rendition of Curtis Mayfield’s hit, "People Get Ready". It was here that he was arrested and received a conviction for possession of a small quantity of cannabis while traveling in London. In 1978, Marley performed at another political concert in Jamaica, the One Love Peace Concert, again in an effort to calm warring parties. Near the end of the performance, by Marley’s request, Manley and his political rival, Edward Seaga, joined each other on stage and shook hands. Babylon by Bus, a double live album with 13 tracks, was released in 1978 to critical acclaim. This album, and specifically the final track "Jammin’" with the audience in a frenzy, captured the intensity of Marley’s live performances. Survival, a defiant and politically charged album, was released in 1979. Tracks such as "Zimbabwe", "Africa Unite", "Wake Up and Live", and "Survival" reflected Marley’s support for the struggles of Africans. His appearance at the Amandla Festival in Boston in July 1979 showed his strong opposition to South African apartheid, which he already had shown in his song "War" in 1976. In early 1980, he was invited to perform at the April 17 celebration of Zimbabwe’s Independence Day. Uprising (1980) was Bob Marley’s final studio album, and is one of his most religious productions, including "Redemption Song" and "Forever Loving Jah". It was in "Redemption Song" that Marley sang the famous lyric, “ Emancipate yourselves from mental slavery None but ourselves can free our minds… ”

Bob Marley & The Wailers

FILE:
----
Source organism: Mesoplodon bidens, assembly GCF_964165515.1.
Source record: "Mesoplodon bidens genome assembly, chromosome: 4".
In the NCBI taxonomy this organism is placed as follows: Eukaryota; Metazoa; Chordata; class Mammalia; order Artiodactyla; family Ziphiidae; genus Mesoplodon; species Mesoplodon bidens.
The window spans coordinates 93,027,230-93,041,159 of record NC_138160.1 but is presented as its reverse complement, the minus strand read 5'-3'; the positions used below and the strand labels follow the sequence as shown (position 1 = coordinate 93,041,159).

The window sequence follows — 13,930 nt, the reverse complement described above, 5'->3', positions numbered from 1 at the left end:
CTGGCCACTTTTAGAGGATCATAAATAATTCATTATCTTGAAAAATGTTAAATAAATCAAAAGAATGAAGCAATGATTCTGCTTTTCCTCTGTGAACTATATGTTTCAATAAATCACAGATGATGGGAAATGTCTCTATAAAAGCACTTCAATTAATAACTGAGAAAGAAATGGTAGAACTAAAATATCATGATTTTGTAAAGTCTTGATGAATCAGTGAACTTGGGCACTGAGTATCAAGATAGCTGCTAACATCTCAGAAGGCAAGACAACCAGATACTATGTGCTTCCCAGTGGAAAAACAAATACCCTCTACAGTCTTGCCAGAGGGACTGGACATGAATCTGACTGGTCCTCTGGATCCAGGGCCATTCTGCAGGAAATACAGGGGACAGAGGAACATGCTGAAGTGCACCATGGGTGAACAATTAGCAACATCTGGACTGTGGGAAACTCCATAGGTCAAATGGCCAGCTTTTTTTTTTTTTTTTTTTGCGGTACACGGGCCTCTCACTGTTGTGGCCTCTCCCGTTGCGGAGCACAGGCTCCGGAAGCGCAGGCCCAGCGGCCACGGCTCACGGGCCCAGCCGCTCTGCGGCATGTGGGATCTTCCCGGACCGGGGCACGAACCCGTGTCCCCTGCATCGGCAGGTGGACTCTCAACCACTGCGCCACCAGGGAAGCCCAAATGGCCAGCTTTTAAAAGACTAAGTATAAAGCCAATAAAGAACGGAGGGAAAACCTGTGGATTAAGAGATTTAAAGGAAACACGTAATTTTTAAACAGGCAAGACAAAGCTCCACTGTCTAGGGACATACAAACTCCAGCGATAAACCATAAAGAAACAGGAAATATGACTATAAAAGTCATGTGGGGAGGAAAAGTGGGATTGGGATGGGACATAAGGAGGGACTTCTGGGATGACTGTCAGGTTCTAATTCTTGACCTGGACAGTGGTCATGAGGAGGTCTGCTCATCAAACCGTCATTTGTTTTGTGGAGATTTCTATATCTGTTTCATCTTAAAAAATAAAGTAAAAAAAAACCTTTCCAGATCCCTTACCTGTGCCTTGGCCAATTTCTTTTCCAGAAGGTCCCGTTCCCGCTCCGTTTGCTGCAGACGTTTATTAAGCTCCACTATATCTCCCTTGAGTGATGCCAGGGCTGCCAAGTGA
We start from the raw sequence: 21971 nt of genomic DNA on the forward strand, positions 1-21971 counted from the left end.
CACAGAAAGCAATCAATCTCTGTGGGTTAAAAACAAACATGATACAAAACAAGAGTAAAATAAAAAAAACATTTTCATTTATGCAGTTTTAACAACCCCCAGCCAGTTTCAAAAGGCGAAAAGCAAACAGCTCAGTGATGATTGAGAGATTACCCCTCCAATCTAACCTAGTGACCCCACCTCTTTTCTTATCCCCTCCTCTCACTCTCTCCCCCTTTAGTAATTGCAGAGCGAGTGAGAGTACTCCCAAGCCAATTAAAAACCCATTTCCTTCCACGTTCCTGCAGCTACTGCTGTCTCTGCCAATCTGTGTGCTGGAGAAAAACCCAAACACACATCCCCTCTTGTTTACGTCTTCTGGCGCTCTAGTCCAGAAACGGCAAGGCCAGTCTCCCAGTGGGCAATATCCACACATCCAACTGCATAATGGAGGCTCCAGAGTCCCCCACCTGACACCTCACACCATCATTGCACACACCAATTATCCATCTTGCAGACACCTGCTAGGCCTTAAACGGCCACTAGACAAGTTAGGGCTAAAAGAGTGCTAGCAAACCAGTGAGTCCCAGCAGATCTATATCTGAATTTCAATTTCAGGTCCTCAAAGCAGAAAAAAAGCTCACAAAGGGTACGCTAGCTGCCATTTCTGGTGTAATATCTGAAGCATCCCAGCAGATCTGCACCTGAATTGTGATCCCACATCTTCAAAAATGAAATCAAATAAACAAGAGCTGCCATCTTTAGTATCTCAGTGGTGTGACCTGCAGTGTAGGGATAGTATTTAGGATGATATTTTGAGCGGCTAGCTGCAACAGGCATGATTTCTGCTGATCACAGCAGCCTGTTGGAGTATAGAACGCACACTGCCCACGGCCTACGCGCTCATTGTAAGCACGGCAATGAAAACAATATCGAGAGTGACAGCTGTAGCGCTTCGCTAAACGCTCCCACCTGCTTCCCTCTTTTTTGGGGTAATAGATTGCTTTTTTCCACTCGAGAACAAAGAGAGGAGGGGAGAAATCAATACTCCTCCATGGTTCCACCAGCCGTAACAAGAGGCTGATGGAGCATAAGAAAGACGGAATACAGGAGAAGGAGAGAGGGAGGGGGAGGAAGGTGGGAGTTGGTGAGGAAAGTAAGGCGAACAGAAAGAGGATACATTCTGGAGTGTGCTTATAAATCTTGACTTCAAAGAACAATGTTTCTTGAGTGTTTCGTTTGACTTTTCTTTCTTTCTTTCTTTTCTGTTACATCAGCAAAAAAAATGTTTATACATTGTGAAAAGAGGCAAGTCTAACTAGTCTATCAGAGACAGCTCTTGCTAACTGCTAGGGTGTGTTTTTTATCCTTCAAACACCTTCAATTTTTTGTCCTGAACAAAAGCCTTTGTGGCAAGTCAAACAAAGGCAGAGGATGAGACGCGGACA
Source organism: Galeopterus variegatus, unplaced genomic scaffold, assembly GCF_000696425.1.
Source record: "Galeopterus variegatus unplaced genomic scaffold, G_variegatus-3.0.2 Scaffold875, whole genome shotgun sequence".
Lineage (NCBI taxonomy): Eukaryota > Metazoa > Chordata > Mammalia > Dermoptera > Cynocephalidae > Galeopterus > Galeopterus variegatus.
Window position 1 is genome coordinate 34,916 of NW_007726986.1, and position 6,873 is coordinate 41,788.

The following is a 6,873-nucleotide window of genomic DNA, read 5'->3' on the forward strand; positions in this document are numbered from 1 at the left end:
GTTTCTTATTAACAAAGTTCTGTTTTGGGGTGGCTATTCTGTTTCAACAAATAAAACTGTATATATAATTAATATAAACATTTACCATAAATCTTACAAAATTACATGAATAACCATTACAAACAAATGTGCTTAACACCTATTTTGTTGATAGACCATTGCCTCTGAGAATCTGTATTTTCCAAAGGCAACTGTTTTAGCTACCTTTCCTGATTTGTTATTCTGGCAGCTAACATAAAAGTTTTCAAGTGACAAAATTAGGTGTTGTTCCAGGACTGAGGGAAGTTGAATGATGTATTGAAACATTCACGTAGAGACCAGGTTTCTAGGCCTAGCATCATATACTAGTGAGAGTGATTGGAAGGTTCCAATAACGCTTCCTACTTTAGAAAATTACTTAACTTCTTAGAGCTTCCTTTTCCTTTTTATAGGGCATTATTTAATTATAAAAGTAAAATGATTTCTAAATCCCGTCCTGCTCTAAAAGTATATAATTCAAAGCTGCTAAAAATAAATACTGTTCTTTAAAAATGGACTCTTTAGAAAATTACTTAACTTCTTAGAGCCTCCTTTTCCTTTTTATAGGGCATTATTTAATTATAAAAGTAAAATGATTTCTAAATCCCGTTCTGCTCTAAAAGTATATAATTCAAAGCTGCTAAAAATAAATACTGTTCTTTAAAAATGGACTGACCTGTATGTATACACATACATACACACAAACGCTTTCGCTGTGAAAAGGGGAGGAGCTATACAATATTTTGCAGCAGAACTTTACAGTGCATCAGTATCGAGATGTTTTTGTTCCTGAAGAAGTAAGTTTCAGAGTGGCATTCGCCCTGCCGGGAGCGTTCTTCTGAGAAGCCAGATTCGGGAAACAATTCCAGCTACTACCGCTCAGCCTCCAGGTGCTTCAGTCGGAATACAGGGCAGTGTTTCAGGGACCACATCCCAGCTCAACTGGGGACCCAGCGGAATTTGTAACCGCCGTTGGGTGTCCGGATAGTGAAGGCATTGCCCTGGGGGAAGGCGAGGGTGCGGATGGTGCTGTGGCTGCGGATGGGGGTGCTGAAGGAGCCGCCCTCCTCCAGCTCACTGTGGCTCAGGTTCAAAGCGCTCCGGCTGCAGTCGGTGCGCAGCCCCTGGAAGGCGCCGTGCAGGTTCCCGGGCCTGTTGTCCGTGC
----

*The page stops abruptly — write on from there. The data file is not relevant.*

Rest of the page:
Despite the breakup, Marley continued recording as "Bob Marley & The Wailers". His new backing band included brothers Carlton and Aston "Family Man" Barrett on drums and bass respectively, Junior Marvin and Al Anderson on lead guitar, Tyrone Downie and Earl "Wya" Lindo on keyboards, and Alvin "Seeco" Patterson on percussion. The "I Threes", consisting of Judy Mowatt, Marcia Griffiths, and Marley’s wife, Rita, provided backing vocals. In 1975, Marley had his international breakthrough with his first hit outside Jamaica, "No Woman, No Cry," from the Natty Dread album. This was followed by his breakthrough album in the US, Rastaman Vibration (1976), which spent four weeks on the Billboard charts Top Ten. In December 1976, two days before "Smile Jamaica", a free concert organized by the Jamaican Prime Minister Michael Manley in an attempt to ease tension between two warring political groups, Marley, his wife, and manager Don Taylor were wounded in an assault by unknown gunmen inside Marley’s home. Taylor and Marley’s wife sustained serious injuries, but later made full recoveries. Bob Marley received minor wounds in the chest and arm. The shooting was thought to have been politically motivated, as many felt the concert was really a support rally for Manley. Nonetheless, the concert proceeded, and an injured Marley performed as scheduled, two days after the attempt. When asked why, Marley responded, "the people who are trying to make this world worse aren’t taking a day off. How can I?". The members of the group Zap Pow – which had no radical religious or political beliefs – played as Bob Marley’s backup band before a festival crowd of 80,000 while members of the Wailers were still missing or in hiding.[19] Marley left Jamaica at the end of 1976 for England, where he recorded his Exodus and Kaya albums. Exodus stayed on the British album charts for 56 consecutive weeks. It included four UK hit singles: "Exodus", "Waiting In Vain", "Jamming", "One Love", and a